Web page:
How many reviews of Wonder Woman have I begun now with, ‘I’m going to give Wonder Woman another try?’
Well, it’s anniversary time, the alternating Lies and Truth stories are over and it’s the end of Greg Rucka’s run… how could this issue not be interesting?
It gets off to a terrific start with Diana truly impressive, though strangely guarded, as she proves the MVP in a Justice League battle against Shaggy Man. And it’s all downhill from there. There’s a military intelligence scene with Sasha Bordeaux miserable and forgetful about something – Wikipedia hints that she was possessed by Dr Cyber – and the butchest Etta Candy ever apparently wanting to distance herself from Diana.
Veronica Cale has an interview with the FBI which no one gets anything out of, especially me… it’s basically two slow, wasted pages. Then Diana visits Veronica, and she doesn’t get Veronica to help either.
Batman and Superman have words with our heroine, they’re worried, wonder if her odd mood is connected to the fact she doesn’t have the magic lasso with her. She explains that her gods have betrayed her, the boys remind her that she’s really a hopeful soul and should confront her disdainful deities.
Diana goes and find them – it looks like Athena the owl poops on her – and her anger vanishes because they say that despite lying to her for years, they love her, and give her her lasso back.
Steve Trevor has decorated Diana’s new house, made a meal and shaved his beard off. He’s really sad about something, but gets to bed Wonder Woman.
Maybe if I’d read every issue this one would have been satisfying; the comic is certainly pleased with itself, revealing the story title, Perfect, on the final page. But I purchased the first eight, and probably every third one since then, and every issue has proven similarly frustrating. It’s all slow reveal, or no reveal. I still don’t know why the Paradise Island from the Brian Azzarello run has been declared false… what’s that all about? Was Diana miming her visits there, or was there a Rebirth reality check?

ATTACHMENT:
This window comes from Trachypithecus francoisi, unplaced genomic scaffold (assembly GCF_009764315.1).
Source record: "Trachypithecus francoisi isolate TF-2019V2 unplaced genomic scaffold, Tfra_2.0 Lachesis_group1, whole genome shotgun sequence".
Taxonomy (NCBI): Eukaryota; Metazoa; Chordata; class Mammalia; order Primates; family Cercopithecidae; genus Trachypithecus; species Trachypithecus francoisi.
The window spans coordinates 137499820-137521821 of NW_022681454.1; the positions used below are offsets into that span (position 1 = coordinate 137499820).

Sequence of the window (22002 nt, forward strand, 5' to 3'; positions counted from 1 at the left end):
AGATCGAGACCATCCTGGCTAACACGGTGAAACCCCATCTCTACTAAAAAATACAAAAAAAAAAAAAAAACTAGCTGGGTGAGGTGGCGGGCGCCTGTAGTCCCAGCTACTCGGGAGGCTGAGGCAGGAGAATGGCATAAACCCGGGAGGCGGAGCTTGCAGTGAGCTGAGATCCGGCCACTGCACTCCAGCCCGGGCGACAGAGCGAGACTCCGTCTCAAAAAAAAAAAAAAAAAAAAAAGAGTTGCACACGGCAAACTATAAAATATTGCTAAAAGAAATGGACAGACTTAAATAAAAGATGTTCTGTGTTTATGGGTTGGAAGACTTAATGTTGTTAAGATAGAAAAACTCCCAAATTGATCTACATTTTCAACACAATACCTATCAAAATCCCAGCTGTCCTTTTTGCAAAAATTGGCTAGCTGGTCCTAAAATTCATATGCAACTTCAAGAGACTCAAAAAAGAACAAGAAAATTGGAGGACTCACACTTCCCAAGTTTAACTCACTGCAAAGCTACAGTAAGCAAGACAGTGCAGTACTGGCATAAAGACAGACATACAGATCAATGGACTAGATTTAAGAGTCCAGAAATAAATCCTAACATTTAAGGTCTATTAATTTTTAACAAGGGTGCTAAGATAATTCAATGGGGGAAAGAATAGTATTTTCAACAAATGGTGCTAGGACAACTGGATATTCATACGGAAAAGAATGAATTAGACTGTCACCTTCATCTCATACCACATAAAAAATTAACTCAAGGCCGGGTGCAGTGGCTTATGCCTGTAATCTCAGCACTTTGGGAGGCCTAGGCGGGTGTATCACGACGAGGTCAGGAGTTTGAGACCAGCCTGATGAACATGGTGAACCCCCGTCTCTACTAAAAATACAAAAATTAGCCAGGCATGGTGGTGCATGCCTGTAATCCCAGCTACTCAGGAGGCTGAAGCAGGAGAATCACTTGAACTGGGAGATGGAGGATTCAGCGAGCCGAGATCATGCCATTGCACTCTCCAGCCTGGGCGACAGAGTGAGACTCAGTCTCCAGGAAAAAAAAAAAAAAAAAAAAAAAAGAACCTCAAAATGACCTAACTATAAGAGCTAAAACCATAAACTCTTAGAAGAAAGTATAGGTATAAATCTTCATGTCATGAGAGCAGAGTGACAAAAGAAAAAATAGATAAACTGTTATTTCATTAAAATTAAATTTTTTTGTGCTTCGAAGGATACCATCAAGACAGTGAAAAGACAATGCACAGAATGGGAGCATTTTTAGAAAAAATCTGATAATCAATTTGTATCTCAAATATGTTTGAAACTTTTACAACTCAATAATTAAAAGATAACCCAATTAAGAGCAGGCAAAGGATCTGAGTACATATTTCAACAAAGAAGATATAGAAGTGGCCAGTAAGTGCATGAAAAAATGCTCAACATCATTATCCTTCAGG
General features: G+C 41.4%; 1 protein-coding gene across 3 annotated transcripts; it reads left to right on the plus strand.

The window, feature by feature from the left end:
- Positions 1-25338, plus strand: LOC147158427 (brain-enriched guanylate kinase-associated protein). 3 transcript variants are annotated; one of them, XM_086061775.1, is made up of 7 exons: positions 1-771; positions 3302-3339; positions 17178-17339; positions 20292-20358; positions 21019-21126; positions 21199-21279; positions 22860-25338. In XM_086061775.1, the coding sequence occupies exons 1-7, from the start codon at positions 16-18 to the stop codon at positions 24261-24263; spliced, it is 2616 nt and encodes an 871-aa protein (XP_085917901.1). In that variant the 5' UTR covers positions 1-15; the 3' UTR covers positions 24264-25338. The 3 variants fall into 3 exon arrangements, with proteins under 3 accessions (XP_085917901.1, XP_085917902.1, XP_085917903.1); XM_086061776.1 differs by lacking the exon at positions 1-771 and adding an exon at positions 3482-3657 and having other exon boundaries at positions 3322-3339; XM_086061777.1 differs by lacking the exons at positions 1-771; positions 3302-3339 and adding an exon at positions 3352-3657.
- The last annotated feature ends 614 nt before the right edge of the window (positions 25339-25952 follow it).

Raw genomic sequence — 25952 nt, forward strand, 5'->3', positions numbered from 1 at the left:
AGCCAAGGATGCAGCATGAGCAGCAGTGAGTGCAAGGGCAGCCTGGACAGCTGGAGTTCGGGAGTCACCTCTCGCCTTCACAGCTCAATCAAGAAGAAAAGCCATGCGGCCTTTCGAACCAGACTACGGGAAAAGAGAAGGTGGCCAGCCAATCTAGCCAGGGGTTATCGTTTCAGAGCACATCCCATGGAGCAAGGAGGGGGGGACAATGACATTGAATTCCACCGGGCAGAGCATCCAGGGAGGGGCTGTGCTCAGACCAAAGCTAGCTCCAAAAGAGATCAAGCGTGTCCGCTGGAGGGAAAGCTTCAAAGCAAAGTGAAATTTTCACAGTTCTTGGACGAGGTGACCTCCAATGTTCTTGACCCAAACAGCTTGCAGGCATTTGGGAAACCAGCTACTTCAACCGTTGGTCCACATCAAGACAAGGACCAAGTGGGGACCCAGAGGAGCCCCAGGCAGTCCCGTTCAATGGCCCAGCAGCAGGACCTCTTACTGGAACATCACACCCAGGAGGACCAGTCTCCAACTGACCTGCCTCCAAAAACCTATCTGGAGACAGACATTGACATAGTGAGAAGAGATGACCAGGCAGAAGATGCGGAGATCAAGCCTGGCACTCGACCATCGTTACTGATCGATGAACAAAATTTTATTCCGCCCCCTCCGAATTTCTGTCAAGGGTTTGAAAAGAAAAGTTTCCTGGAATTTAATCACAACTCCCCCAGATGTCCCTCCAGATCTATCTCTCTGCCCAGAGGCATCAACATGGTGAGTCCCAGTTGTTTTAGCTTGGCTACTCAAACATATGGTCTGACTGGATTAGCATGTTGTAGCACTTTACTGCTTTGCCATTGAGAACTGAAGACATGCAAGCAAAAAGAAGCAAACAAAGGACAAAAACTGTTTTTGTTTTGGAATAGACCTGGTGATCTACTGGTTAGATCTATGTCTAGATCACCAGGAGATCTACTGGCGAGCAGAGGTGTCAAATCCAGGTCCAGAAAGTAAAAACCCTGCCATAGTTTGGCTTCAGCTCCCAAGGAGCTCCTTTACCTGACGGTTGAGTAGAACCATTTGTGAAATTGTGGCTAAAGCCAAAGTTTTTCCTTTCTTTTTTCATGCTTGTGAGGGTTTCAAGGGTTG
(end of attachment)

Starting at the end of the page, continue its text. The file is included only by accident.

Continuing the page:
Diana isn’t an attractive character here – she’s cranky, then angry, then dim, and could she not at least have tried a few mouthfuls of Steve’s food before trying a few mouthfuls of Steve… sorry, that’s coarse, but that’s another thing that bugs me, Diana wanting to have sex with Steve when the guy looks like he really needs a hug (maybe he’s sad about being the only major cast member not on the cover).
And as with his first run, Rucka has Cale be the vaguely annoying ordinary woman immune to Diana’s charm. I suspect we’re meant to find her fascinating.
I laughed at the scene description here…
Can’t let those pesky comic book readers know the name of a made-up place that’s never appeared previously and will never be seen again, eh?
And how annoying are Diana’s gods, hanging around like extras in a Snow White cartoon when they could be explaining stuff, maybe apologising?
I did like the panel of Diana literally getting in the ever-smug Cale’s face. Then again, maybe if Diana came down off her floaty metaphorical mountain and stopped looking down on Cale, she might get the assistance she’s after.
That shot is the work of artist Bilquis Evely, who took over when Nicola Scott left the book; I really enjoy her art, I’m glad she’s gotten a regular gig since the sublime Sugar & Spike mini. Superman’s body language in the scene set… hmm, my notes seem to have a gap… is superb.
And the more ornate illustrations of Liam Sharp are perfect for Diana’s mythological mission. The two art styles in the one story, though, make for a difficult fit, despite the lovely, gem-like colours of Romulo Fajardo Jr.
While I still dislike the default expression Diana has worn in this book since DC Rebirth began – she honestly looks dopey, half drunk – Sharp’s cover is gorgeous. A UK gallery currently has his work on display and I applaud them, he’s a terrific illustrator, and only getting better. The second cover, by Jenny Frison, is a stunning portrait – Diana has been blessed with splendid art since this run began (probably there’s a god involved).
I suppose this is a happy ending. Diana has learned something and made her peace with it. She and Steve are together. And she has a new home shaped like an umbrella.
But as with every other issue of this series I’ve read, there’s no wow factor. Still, new writer next issue.
Of course, I shall give it a go.